Murder on the Orient Express had a huge handicap, again, in that it’s shackled to an existing property. That means that it can’t really deviate into any unique or original territory without inevitably upsetting fans of the novel, leaving it with little choice on how to proceed narratively. Knives Out has no such limitations. And while its basic premise is relatively familiar, that of a murdered family patriarch with a large inheritance at stake, its approach is so fresh and lively that it hardly matters. There isn’t a single moment in this film that felt stale, or like it was a rehash of things we’ve already seen before. I hate to go directly to the obvious comparison, but it is very much like Clue, in the sense that it takes such a common and well-known premise and then proceeds to deconstruct it and turn in on itself, to the point where it becomes something else entirely.
The film is, at its core, a murder-mystery, so naturally, its real strength is going to lie in just how that mystery is unraveled. And that is truly where the genius in Knives Out lies. I’ve been comparing it to The Prestige a lot, which sounds odd considering their narrative content probably couldn’t be any more different from one another. But The Prestige, as a complimentary element to its subject matter, approaches its plot like a magic trick: The point is misdirection. As Michael Caine’s character in the film says: “Now you’re looking for the secret. But you won’t find it because of course, you’re not really looking. You don’t really want to work it out. You want to be fooled.” Within the context of the film, this refers to the fact that the magic tricks within the film, as well as the greater frame narrative, all share the same clever, manipulative little trick: You show the answer, the secret, to the audience, outright. Only, they’re so preoccupied with trying to solve the problem, that they overlook anything they deem to be too simple. In other words, the twist can be hidden in plain sight, even stated out loud directly to the audience, and they won’t believe it. They’ll either pass it off as a red herring, or assume that it’s part of a complex misdirect.
Knives Out operates in much the same way: Its twist, the solution to its great mystery, is extremely obvious, but only once it’s revealed. In the moment, while the film is progressing, it throws so many possibilities at you, so many branching stories and variables, that you find yourself focusing on some grand endgame, rather than the relatively simple solution that’s been staring you in the face the entire time. And Knives Out actually takes this a step further, by giving you the answer to its biggest question early on, and then asking the audience to work backwards to figure out just how it happened. It’s a bit more complicated than I’m making it sound, and it’s certainly not a simplistic plot, but it also ends on a logical, obvious-in-hindsight conclusion that is supported organically by everything that happens over the course of the film. It’s a film that’s self-aware enough to know that the audience is trying to get ahead of it at every turn, and is clever enough to subvert them every time. I personally had quite a few convoluted guesses as to just how the film would end, yet ended up being dead wrong, which I absolutely loved. It’s always incredibly fun to be outsmarted by a film.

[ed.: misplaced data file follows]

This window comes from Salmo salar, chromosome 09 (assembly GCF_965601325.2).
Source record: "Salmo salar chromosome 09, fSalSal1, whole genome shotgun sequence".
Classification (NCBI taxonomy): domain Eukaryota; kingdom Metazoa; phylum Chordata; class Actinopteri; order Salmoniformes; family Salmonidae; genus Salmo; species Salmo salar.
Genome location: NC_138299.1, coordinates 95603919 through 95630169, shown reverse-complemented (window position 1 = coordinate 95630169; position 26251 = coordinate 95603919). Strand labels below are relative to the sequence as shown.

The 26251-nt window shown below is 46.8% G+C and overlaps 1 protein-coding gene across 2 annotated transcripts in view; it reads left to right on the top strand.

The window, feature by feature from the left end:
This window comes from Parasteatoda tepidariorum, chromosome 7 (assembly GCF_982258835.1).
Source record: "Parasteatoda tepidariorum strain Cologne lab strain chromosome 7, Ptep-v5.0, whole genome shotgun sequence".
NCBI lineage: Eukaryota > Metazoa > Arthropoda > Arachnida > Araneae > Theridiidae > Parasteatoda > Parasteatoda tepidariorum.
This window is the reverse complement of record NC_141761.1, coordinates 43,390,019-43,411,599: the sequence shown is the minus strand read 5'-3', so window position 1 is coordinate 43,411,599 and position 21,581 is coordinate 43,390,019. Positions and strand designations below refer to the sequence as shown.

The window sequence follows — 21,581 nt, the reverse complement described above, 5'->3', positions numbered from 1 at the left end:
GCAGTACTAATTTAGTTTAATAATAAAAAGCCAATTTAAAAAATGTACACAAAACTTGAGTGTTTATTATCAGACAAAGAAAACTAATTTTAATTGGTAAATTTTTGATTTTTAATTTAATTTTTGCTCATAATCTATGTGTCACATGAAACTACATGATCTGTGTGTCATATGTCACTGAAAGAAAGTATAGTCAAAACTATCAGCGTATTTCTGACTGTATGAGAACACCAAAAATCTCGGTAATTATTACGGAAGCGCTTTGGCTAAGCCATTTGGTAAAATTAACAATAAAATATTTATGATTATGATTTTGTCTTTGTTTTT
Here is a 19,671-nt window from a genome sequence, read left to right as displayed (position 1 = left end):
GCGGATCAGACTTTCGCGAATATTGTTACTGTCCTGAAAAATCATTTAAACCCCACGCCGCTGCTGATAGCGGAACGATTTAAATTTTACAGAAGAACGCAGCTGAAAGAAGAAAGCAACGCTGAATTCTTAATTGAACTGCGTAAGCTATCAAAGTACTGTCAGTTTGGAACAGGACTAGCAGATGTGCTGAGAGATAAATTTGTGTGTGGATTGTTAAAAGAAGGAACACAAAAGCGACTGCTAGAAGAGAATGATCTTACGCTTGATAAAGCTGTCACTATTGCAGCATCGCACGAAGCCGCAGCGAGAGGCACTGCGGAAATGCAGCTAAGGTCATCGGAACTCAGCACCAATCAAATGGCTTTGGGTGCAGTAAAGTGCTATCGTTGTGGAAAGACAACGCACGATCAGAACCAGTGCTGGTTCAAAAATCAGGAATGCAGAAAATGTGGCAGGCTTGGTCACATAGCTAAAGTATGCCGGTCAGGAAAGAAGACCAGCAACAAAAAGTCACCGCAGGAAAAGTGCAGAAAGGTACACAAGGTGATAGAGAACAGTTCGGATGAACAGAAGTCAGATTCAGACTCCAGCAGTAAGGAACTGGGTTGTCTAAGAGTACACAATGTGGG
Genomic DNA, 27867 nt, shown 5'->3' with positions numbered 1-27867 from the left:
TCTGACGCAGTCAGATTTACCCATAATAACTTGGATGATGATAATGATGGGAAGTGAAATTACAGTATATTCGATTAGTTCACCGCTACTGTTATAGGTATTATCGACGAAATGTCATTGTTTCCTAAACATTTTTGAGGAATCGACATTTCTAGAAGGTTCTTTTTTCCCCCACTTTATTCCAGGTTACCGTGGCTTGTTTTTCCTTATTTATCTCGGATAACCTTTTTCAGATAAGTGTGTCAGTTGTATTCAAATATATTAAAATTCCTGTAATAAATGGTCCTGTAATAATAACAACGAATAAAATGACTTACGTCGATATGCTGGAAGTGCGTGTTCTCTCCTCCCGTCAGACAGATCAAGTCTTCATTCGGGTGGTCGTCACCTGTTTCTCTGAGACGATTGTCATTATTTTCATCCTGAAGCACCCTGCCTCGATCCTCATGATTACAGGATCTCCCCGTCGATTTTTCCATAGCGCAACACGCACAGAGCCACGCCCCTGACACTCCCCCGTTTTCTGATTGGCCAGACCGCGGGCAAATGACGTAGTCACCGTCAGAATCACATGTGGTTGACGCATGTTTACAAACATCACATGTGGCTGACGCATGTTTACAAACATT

That leads me to the next big advantage Knives has over Express: It’s just fun. Plain and simple. Whereas Murder on the Orient Express was a slog to get through, one that had me checking my phone to see how much of the runtime was left, Knives Out is so engaging that I hardly could tell that two hours had passed once the credits began rolling. It’s a film that know exactly how to shift its tone to match its story and its pacing, always keeping the audience in the exact emotional state needed to make a scene work. At times it’s hilarious, with much of the comedy focused on Daniel Craig’s “Kentucky-fried” private eye and his peculiar, homespun manner of speaking. But it also knows when to shift gears and really nail home more somber, more emotional beats as well, often veering into territory that’s genuinely poignant and touching. The end result is a film-going experience that leads its audience to its next destination, enthusiastically so, rather than dragging them, begrudgingly, along the way.
Combine all of these individual components with actual, relevant thematic elements critiquing, among other things, the American stance on immigration and the wealth gap, and you’ve got a winning formula for a captivation, charming, unceasingly funny “And Then There Were None”-esque tale of intrigue. If I had to lodge any complaint towards the film, it’s that some of it’s political commentary is a bit too on the nose. In fairness, this was likely the point, in order to accentuate just how much like caricatures some these characters are, but I still can’t help but feel that some of these jokes just aren’t going to age well, in an otherwise timeless-feeling film. But other than that, Knives Out is a borderline perfect new addition to the whodunit canon, one that hopefully opens the door for more directors to try their hand in the genre. I can only imagine what, say, an Edgar Wright or a Wes Anderson version of this story would potentially look like. With as little impact as Murder on the Orient Express had, it’s just, at the end of the day, nice to see that there’s still some life left in the premise.